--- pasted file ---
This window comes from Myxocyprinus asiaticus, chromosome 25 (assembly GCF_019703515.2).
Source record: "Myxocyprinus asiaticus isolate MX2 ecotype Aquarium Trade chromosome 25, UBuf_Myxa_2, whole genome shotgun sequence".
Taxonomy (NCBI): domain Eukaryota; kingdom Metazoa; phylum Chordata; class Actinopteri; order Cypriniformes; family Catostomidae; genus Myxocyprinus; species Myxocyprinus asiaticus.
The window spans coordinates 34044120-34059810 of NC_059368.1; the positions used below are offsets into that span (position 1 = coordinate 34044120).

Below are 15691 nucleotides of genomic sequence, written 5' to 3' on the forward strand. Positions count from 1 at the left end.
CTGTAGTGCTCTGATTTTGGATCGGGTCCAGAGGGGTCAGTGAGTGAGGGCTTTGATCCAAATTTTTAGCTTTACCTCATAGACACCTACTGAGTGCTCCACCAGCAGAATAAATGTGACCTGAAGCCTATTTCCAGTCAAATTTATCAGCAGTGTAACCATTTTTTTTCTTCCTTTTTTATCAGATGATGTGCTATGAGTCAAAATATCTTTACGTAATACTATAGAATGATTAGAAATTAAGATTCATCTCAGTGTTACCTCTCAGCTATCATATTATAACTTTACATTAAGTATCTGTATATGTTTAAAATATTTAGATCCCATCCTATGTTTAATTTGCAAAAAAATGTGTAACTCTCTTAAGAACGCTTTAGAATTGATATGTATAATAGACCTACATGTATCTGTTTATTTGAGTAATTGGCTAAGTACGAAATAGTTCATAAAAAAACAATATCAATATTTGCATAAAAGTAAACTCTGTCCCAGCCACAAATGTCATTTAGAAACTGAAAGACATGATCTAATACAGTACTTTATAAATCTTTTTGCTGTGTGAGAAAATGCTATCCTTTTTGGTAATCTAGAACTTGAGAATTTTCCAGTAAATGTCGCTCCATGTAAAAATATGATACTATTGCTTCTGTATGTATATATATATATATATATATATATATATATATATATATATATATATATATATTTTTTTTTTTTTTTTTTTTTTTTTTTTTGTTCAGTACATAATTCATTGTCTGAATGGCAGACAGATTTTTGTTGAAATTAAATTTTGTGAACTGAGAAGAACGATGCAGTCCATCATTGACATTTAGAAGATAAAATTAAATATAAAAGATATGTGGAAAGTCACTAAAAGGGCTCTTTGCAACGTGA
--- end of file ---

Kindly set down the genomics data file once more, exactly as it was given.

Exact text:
This window comes from Myxocyprinus asiaticus, chromosome 25 (assembly GCF_019703515.2).
Source record: "Myxocyprinus asiaticus isolate MX2 ecotype Aquarium Trade chromosome 25, UBuf_Myxa_2, whole genome shotgun sequence".
Taxonomy (NCBI): domain Eukaryota; kingdom Metazoa; phylum Chordata; class Actinopteri; order Cypriniformes; family Catostomidae; genus Myxocyprinus; species Myxocyprinus asiaticus.
The window spans coordinates 34044120-34059810 of NC_059368.1; the positions used below are offsets into that span (position 1 = coordinate 34044120).

Below are 15691 nucleotides of genomic sequence, written 5' to 3' on the forward strand. Positions count from 1 at the left end.
CTGTAGTGCTCTGATTTTGGATCGGGTCCAGAGGGGTCAGTGAGTGAGGGCTTTGATCCAAATTTTTAGCTTTACCTCATAGACACCTACTGAGTGCTCCACCAGCAGAATAAATGTGACCTGAAGCCTATTTCCAGTCAAATTTATCAGCAGTGTAACCATTTTTTTTCTTCCTTTTTTATCAGATGATGTGCTATGAGTCAAAATATCTTTACGTAATACTATAGAATGATTAGAAATTAAGATTCATCTCAGTGTTACCTCTCAGCTATCATATTATAACTTTACATTAAGTATCTGTATATGTTTAAAATATTTAGATCCCATCCTATGTTTAATTTGCAAAAAAATGTGTAACTCTCTTAAGAACGCTTTAGAATTGATATGTATAATAGACCTACATGTATCTGTTTATTTGAGTAATTGGCTAAGTACGAAATAGTTCATAAAAAAACAATATCAATATTTGCATAAAAGTAAACTCTGTCCCAGCCACAAATGTCATTTAGAAACTGAAAGACATGATCTAATACAGTACTTTATAAATCTTTTTGCTGTGTGAGAAAATGCTATCCTTTTTGGTAATCTAGAACTTGAGAATTTTCCAGTAAATGTCGCTCCATGTAAAAATATGATACTATTGCTTCTGTATGTATATATATATATATATATATATATATATATATATATATATATATATATATATTTTTTTTTTTTTTTTTTTTTTTTTTTTTGTTCAGTACATAATTCATTGTCTGAATGGCAGACAGATTTTTGTTGAAATTAAATTTTGTGAACTGAGAAGAACGATGCAGTCCATCATTGACATTTAGAAGATAAAATTAAATATAAAAGATATGTGGAAAGTCACTAAAAGGGCTCTTTGCAACGTGA